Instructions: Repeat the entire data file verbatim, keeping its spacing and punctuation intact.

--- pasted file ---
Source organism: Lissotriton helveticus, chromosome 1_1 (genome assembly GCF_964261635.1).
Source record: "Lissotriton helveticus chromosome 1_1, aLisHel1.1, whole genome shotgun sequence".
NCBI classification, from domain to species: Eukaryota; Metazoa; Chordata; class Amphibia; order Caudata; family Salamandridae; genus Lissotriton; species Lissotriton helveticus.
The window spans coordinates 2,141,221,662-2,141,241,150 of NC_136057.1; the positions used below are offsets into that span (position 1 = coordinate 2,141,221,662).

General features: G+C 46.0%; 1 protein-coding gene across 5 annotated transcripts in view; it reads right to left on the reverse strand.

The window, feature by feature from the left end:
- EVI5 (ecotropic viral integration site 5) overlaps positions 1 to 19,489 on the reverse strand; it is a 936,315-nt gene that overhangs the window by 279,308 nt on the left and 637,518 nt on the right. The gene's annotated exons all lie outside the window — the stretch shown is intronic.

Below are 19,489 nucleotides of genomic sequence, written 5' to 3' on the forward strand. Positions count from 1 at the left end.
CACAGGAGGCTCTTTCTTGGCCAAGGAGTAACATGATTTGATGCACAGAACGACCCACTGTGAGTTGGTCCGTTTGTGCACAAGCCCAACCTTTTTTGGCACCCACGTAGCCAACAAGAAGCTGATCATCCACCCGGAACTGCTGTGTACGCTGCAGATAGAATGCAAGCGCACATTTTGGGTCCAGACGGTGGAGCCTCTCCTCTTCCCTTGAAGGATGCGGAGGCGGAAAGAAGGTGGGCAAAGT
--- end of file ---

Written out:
Source organism: Lissotriton helveticus, chromosome 1_1 (genome assembly GCF_964261635.1).
Source record: "Lissotriton helveticus chromosome 1_1, aLisHel1.1, whole genome shotgun sequence".
NCBI classification, from domain to species: Eukaryota; Metazoa; Chordata; class Amphibia; order Caudata; family Salamandridae; genus Lissotriton; species Lissotriton helveticus.
The window spans coordinates 2,141,221,662-2,141,241,150 of NC_136057.1; the positions used below are offsets into that span (position 1 = coordinate 2,141,221,662).

General features: G+C 46.0%; 1 protein-coding gene across 5 annotated transcripts in view; it reads right to left on the reverse strand.

The window, feature by feature from the left end:
- EVI5 (ecotropic viral integration site 5) overlaps positions 1 to 19,489 on the reverse strand; it is a 936,315-nt gene that overhangs the window by 279,308 nt on the left and 637,518 nt on the right. The gene's annotated exons all lie outside the window — the stretch shown is intronic.

Below are 19,489 nucleotides of genomic sequence, written 5' to 3' on the forward strand. Positions count from 1 at the left end.
CACAGGAGGCTCTTTCTTGGCCAAGGAGTAACATGATTTGATGCACAGAACGACCCACTGTGAGTTGGTCCGTTTGTGCACAAGCCCAACCTTTTTTGGCACCCACGTAGCCAACAAGAAGCTGATCATCCACCCGGAACTGCTGTGTACGCTGCAGATAGAATGCAAGCGCACATTTTGGGTCCAGACGGTGGAGCCTCTCCTCTTCCCTTGAAGGATGCGGAGGCGGAAAGAAGGTGGGCAAAGT